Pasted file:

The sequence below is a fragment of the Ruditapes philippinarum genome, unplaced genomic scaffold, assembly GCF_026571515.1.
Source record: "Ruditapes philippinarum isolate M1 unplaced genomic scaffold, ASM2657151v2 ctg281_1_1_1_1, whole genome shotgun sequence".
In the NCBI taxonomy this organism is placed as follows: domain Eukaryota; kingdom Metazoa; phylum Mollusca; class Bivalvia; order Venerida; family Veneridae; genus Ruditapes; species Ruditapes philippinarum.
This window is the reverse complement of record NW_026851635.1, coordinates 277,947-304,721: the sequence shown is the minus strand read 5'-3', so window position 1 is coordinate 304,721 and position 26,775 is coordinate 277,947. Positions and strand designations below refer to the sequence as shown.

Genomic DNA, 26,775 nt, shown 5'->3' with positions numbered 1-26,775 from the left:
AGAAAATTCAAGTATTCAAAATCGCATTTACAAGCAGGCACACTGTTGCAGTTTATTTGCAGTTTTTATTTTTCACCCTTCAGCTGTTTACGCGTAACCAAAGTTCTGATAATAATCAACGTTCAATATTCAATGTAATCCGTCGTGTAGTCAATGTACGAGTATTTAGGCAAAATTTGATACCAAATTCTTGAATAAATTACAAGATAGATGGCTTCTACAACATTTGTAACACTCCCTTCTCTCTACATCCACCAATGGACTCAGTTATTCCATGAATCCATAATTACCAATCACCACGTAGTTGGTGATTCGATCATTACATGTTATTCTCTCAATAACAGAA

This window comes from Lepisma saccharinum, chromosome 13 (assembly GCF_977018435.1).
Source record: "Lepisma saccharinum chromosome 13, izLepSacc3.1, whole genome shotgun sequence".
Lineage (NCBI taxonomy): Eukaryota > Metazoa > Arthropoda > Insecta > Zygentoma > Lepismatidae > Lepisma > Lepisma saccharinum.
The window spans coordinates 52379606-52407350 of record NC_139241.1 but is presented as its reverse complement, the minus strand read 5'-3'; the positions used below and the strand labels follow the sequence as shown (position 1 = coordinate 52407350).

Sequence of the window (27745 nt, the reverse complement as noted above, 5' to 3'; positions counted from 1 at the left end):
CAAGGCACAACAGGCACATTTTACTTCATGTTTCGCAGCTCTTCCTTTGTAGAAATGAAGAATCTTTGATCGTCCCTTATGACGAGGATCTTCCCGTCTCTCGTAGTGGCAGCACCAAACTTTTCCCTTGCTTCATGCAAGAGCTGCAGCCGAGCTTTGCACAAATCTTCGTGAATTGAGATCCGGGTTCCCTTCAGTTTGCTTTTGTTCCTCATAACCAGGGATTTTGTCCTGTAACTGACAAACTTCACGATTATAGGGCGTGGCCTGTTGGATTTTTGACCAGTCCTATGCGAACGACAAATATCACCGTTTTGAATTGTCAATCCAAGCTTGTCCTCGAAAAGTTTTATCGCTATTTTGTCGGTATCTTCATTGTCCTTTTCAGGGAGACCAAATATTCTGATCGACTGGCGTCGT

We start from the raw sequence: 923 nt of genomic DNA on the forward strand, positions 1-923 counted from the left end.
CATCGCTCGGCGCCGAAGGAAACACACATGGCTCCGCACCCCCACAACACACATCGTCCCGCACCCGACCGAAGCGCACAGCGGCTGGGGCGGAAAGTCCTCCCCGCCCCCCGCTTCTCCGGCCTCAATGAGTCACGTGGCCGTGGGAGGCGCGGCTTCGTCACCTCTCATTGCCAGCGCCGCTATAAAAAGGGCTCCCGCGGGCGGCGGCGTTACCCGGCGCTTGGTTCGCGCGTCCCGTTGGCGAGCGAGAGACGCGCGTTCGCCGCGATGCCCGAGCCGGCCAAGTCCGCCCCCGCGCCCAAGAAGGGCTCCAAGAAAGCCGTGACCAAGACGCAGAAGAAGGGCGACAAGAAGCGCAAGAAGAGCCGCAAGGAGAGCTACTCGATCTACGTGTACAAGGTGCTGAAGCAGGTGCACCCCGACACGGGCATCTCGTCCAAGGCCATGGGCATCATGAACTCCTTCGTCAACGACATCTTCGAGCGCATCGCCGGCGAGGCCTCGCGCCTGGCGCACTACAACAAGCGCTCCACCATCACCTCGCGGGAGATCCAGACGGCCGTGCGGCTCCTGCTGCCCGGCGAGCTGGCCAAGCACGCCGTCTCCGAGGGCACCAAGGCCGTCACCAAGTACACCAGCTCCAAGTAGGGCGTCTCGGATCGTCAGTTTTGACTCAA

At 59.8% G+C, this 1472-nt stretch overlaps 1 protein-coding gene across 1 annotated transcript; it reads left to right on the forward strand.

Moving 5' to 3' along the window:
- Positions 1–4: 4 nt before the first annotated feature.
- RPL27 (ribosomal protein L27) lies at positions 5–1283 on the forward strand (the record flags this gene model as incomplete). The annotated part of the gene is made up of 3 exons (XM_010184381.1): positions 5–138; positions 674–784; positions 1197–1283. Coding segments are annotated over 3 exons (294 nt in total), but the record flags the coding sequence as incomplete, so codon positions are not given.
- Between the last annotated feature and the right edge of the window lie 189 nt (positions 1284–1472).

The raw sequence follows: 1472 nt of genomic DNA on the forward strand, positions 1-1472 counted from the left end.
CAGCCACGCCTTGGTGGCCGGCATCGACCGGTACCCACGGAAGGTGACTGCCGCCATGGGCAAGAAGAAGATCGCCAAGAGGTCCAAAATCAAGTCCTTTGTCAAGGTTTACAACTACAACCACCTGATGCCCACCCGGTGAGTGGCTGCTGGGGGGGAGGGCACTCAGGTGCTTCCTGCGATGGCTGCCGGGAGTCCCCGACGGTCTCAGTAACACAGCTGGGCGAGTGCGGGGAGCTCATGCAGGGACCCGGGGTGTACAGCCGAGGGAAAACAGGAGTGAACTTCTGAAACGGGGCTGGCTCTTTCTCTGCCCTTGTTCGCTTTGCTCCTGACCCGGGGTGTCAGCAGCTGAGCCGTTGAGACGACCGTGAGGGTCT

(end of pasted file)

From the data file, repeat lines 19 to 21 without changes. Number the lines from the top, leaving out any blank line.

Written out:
- Between the last annotated feature and the right edge of the window lie 189 nt (positions 1284–1472).

The raw sequence follows: 1472 nt of genomic DNA on the forward strand, positions 1-1472 counted from the left end.
CAGCCACGCCTTGGTGGCCGGCATCGACCGGTACCCACGGAAGGTGACTGCCGCCATGGGCAAGAAGAAGATCGCCAAGAGGTCCAAAATCAAGTCCTTTGTCAAGGTTTACAACTACAACCACCTGATGCCCACCCGGTGAGTGGCTGCTGGGGGGGAGGGCACTCAGGTGCTTCCTGCGATGGCTGCCGGGAGTCCCCGACGGTCTCAGTAACACAGCTGGGCGAGTGCGGGGAGCTCATGCAGGGACCCGGGGTGTACAGCCGAGGGAAAACAGGAGTGAACTTCTGAAACGGGGCTGGCTCTTTCTCTGCCCTTGTTCGCTTTGCTCCTGACCCGGGGTGTCAGCAGCTGAGCCGTTGAGACGACCGTGAGGGTCT